“Move throughout the fear”, was Marie Dean’s personal mantra. “Marie was often terrified of her work,” said Peppers. She would spend hours and days trying to find the death row inmates lawyers and eventually became a litigation specialist and prepared reports. According to Peppers, these reports read like short novels.
“Marie was basically a lawyer,” Peppers said.
Joe Giarratano was one of the first inmates that she met and is still on death row to this day. In 1971 he was convicted of the murder of his girlfriend and the murder and rape of her daughter There are still speculations of his guilt today.
During his incarceration, he became a jailhouse lawyer and supported the other inmates. He was also able to protect himself from the guards by doing their legal work.
However, Giarratano resisted against the prison conditions. He spent his time as a peace activist, often going on hunger strikes which lead to his multiple prison transfers.
A diabetic, Giarratano lost his leg from a hunger strike and an exceptionally long ambulance ride. Giarratano was eventually transferred to a prison for the elderly and now writes law journals. Marie Deans spent the rest of her life fighting for him and even petitioned for Governor Tim Caine to grant him clemency but the request was denied.
“The death penalty is like going through a looking glass,” Peppers said.
Deans stood death watch with 34 inmates, many of whom did not want her to see them die. In the case of her client who was named Rickey, she stood outside of the death house but could still feel the electric vibrations and the burning of flesh.
According to Peppers there were “few happy stories in Marie’s career.” The case of Earl Washington Jr. was one of them.
He was a severely mentally disabled African-American man who confessed to five crimes he didn’t commit, four of which were “beyond the pale” said Peppers. However, the fifth crime surrounded the murder and rape of a white woman by the name of Rebecca Williams. Peppers believes that the police manipulated Washington into confession.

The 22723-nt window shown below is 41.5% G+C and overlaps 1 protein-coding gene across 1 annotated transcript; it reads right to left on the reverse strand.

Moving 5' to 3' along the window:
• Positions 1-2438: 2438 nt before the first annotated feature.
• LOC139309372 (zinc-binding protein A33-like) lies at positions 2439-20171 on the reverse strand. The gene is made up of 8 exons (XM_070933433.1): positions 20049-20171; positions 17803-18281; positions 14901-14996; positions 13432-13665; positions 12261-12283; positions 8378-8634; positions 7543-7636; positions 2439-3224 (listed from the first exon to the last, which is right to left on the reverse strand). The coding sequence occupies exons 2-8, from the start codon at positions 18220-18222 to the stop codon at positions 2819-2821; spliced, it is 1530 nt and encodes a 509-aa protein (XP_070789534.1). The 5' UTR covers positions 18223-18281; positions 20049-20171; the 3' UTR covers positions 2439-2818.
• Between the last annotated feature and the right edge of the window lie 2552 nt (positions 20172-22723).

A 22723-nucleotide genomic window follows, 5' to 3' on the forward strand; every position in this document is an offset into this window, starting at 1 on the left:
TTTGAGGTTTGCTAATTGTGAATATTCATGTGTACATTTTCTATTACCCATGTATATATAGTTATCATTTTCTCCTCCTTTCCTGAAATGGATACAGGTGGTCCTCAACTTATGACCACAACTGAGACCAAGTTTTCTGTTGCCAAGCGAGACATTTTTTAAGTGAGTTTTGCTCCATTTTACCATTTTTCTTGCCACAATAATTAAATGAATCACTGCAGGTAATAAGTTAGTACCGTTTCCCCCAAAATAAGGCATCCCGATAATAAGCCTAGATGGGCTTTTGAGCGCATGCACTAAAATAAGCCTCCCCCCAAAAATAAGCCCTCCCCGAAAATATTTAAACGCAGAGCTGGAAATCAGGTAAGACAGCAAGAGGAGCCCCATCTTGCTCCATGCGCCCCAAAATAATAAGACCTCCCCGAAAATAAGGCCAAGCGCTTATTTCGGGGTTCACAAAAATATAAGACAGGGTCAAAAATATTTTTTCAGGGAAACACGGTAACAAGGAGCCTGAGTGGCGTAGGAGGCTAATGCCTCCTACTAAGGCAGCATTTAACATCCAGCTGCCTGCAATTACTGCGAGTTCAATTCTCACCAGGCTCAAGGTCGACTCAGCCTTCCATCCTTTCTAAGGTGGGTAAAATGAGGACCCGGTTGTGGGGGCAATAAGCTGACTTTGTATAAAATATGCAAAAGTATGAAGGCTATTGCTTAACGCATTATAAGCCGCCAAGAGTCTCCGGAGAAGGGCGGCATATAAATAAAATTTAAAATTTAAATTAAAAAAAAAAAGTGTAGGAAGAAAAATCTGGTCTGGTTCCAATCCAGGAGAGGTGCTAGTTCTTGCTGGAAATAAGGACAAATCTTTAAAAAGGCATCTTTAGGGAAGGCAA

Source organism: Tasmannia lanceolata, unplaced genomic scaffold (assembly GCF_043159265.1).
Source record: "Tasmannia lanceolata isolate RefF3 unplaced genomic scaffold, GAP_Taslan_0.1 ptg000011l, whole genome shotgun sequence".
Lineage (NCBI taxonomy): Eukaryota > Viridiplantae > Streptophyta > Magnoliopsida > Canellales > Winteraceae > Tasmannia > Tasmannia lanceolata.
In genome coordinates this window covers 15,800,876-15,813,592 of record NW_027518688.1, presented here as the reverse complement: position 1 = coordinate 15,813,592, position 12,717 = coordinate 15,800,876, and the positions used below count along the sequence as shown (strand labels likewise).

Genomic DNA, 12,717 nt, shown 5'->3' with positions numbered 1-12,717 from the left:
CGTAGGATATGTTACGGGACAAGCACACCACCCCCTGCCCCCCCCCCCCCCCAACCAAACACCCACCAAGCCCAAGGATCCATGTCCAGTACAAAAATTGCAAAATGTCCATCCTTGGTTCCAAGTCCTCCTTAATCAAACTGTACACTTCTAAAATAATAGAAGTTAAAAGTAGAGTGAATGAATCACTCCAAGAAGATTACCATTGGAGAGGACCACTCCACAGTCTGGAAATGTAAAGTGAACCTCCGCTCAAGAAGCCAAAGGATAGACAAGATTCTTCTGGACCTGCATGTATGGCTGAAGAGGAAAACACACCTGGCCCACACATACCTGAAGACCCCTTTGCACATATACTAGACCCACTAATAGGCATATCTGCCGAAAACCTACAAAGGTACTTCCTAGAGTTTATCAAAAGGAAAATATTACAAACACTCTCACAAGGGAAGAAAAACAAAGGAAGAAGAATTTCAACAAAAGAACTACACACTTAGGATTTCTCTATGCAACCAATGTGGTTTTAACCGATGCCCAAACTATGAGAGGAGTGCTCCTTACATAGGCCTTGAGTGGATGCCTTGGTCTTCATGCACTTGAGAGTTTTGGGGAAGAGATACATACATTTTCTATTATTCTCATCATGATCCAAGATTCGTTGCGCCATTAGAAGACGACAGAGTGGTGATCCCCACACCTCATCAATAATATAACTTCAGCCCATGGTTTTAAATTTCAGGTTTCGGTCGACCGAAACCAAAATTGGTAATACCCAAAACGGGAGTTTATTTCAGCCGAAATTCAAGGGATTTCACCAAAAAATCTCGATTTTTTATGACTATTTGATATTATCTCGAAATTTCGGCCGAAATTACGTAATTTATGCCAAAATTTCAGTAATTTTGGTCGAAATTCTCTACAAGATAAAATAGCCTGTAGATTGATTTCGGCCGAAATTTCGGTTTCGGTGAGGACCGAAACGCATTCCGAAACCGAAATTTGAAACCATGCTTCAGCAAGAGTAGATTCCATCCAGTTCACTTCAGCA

After the DNA results were released he received a full pardon by the then Virginia governor James Gilmore.
“In my mind this is everything wrong with the justice system this day,” said Anderson, as she highlighted the many issues involved in the justice system including racism, mental illness and alcoholism. “This case hit the hardest on me”, she said. Anderson interviewed him for the book. Now Washington is happily married and lives on Virginia Beach.
“Earl was saved despite the system,” Peppers said.
The Death Penalty Information Center says that executions have dropped since 1973.
“America is worried about its pocketbook,” said Peppers, implying that the system is less concerned over the inmates and more concerned over its own budget.
Marie Deans died poor but died fighting. Yet her memory and legacy lives on in her memoir. “We need to preserve Marie’s story,” Peppers said.
Anderson ended the talk by reading an excerpt from the book: “if prison officials fear anyone and death row it is these men and women.” Maybe Marie Deans was more than just a courageous fool after all.